Generally, the 2D weighted Delaunay triangulation is defined for a set C of circles is denoted by Ci = (ci, ri), where the center c  R2, radius r ≥ 0 and i  I (integer number), such that the orthogonal circle passing through the vertex circles of the triangle does not contain any circle from set C. Its 3D implementation will be more computationally expensive, as spheres are used rather than circles [38]. Therefore, instead of applying 3D weighted Delaunay triangulation for all protein atoms, the algorithm utilizes the 2D MCR criteria at the faces of tetrahedron to transfer seed flow (originated from a susceptible tetrahedron) to its neighboring tetrahedra. The MCR has four primary advantages: (a) considers different van der Waals radii for protein atoms, (b) reduces the dimension complexity as each face of tetrahedron is projected on the 2D plane to calculate the MCR, (c) performs multidirectional cavity scan, and (d) the MCR is equivalent to the probe radius used by other algorithms.

The proposed algorithm can identify different types of cavities (such as voids, clefts, pockets, and channels), considering van der Waals radii, and quickly processing large proteins. The algorithm can also consider hydrogens, cofactors, and bound ligands, along with the protein atoms based on user specifications, to identify more accurate and reliable cavities. The upcoming sections detail the working principle of the proposed flow transfer algorithm (FTA), the web architecture of Cavity Recognition Assisted by Flow Transfer algorithm (CRAFT), testing CRAFT with various proteins to identify different cavities, time complexity assessment for each step, and a run-time comparison with Fpocket [24] and CavVis [5] tools.

2D aspect of the algorithm

The proposed algorithm implements Delaunay triangulation because of its unique feature of partitioning convex hulls into regular simplexes. Regular simplexes, such as triangles and tetrahedra, have a fixed number of faces, edges, and vertices. Delaunay triangulation is the dual graph of the Voronoi diagrams. However, the Voronoi diagram partitions a set of points into a mesh of polygon Voronoi regions such that the edges of a Voronoi region are given by its neighbors [38]. The proposed algorithm utilizes the Delaunay triangulation instead of its dual Voronoi diagram because regular simplexes are simpler to manage than the Voronoi regions, and due to no overlap between the simplexes, transition from one simplex to another is easier. Hence, a basic idea was initially developed to estimate the empty space between a set of points using the 2D Delaunay triangulation.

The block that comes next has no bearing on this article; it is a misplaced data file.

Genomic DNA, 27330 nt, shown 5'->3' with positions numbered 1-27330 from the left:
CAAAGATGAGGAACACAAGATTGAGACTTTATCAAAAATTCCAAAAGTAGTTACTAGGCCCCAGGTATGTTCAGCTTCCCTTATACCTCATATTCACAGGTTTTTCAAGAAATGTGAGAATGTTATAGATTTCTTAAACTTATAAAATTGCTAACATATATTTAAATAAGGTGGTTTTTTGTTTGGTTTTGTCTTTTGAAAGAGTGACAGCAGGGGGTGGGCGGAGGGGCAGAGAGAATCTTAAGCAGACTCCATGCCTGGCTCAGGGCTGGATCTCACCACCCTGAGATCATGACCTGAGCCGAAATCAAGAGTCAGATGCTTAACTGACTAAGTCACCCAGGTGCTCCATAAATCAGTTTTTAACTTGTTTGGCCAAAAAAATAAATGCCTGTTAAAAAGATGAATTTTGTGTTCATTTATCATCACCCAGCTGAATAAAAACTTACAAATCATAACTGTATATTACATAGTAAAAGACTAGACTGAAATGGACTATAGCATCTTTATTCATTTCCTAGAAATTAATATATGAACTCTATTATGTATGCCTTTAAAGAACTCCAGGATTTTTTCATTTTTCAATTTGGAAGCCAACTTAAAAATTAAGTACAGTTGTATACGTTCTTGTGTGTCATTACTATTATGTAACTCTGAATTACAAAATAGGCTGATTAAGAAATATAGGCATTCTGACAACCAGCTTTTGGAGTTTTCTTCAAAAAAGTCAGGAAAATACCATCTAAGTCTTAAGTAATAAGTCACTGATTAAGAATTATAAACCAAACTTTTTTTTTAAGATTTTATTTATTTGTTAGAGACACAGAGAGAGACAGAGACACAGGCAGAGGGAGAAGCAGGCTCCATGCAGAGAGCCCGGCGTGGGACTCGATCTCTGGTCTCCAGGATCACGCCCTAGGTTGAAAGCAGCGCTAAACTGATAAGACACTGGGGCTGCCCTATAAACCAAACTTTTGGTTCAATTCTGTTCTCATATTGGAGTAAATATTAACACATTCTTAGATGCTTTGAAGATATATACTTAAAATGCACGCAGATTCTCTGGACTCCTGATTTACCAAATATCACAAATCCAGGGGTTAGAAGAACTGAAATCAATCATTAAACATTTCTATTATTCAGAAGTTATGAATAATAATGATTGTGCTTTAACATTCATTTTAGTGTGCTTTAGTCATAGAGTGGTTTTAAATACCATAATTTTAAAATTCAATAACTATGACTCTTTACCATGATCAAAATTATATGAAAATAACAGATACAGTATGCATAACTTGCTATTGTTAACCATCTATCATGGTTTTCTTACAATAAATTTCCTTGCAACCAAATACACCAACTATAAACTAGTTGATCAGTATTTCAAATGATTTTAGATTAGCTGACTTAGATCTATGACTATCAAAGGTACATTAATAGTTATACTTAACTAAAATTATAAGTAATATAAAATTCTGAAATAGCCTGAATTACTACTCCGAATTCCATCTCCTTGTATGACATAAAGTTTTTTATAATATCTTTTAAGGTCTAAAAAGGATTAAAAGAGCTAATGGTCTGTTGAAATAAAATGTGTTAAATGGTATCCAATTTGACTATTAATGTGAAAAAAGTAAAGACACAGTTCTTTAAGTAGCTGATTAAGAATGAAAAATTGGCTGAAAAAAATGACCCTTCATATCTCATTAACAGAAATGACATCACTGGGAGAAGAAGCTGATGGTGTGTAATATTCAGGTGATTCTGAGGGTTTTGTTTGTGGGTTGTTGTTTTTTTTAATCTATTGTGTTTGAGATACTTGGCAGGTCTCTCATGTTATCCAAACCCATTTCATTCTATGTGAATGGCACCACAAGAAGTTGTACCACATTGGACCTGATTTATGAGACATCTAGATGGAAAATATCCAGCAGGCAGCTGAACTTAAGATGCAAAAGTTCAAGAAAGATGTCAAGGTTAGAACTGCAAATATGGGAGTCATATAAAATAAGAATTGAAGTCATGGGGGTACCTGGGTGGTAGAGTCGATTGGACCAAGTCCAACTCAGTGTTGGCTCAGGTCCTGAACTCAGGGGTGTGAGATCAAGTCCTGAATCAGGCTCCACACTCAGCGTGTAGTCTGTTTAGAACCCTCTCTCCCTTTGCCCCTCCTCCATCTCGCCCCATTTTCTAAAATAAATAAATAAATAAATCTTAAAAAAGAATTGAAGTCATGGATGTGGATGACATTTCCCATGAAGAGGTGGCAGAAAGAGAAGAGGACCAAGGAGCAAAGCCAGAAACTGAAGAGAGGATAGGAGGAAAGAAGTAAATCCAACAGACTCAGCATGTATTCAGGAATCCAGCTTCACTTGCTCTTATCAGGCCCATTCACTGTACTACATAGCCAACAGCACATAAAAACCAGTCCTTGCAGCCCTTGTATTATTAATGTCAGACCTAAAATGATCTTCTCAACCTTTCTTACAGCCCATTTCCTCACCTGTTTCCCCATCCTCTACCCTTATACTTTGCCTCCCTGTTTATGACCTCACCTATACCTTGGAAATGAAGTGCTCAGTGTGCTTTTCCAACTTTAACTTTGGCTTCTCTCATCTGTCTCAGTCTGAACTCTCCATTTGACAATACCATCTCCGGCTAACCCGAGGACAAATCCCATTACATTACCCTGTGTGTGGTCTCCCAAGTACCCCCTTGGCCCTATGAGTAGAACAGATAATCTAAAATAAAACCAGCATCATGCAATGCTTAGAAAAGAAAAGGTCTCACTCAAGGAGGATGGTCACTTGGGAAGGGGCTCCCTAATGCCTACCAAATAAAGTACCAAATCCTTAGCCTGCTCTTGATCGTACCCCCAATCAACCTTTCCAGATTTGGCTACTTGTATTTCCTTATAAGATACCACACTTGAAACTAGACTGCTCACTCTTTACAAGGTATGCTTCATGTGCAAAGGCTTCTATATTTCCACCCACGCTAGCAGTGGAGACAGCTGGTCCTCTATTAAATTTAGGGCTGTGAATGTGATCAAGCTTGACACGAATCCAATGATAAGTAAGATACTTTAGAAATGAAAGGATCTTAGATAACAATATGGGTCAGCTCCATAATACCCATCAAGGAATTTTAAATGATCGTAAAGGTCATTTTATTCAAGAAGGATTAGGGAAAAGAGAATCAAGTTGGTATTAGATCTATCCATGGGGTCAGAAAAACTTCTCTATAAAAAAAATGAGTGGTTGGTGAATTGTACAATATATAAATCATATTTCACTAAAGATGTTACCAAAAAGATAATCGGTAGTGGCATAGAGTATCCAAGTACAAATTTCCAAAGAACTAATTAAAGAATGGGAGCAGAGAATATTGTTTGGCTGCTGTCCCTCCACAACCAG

Consider a point set S in R2, such that each point has an invisible circle of different radius to represent the protein’s spherical atoms. The close proximity of points in the set S represents the bonded atoms of the protein. Delaunay triangulations are constructed for set S such that their circumcircle does not contain any point of set S in their interior. An unstructured mesh of Delaunay triangles comprises of small and large triangles (Fig. 1). Typically, small area triangles are due to bonded atoms (proximity points), and large area triangles are used as starting points to estimate the empty space, i.e., the cavity present inside set S, which further comprises large and small triangles (grey and black color). Suppose that the cavity scan began from the largest red triangle (Fig. 1) to cluster other triangles in empty space, the red triangle is examined along its three edges. If the edge is large enough in length, after subtracting the respective circle radii, then flow transfers to the neighboring triangle. Likewise, the flow continues until it fails the edge criteria or meets the triangles of the convex hull, i.e., the surface triangle. The same approach is utilized to estimate the protein’s cavities using the 3D Delaunay triangulation.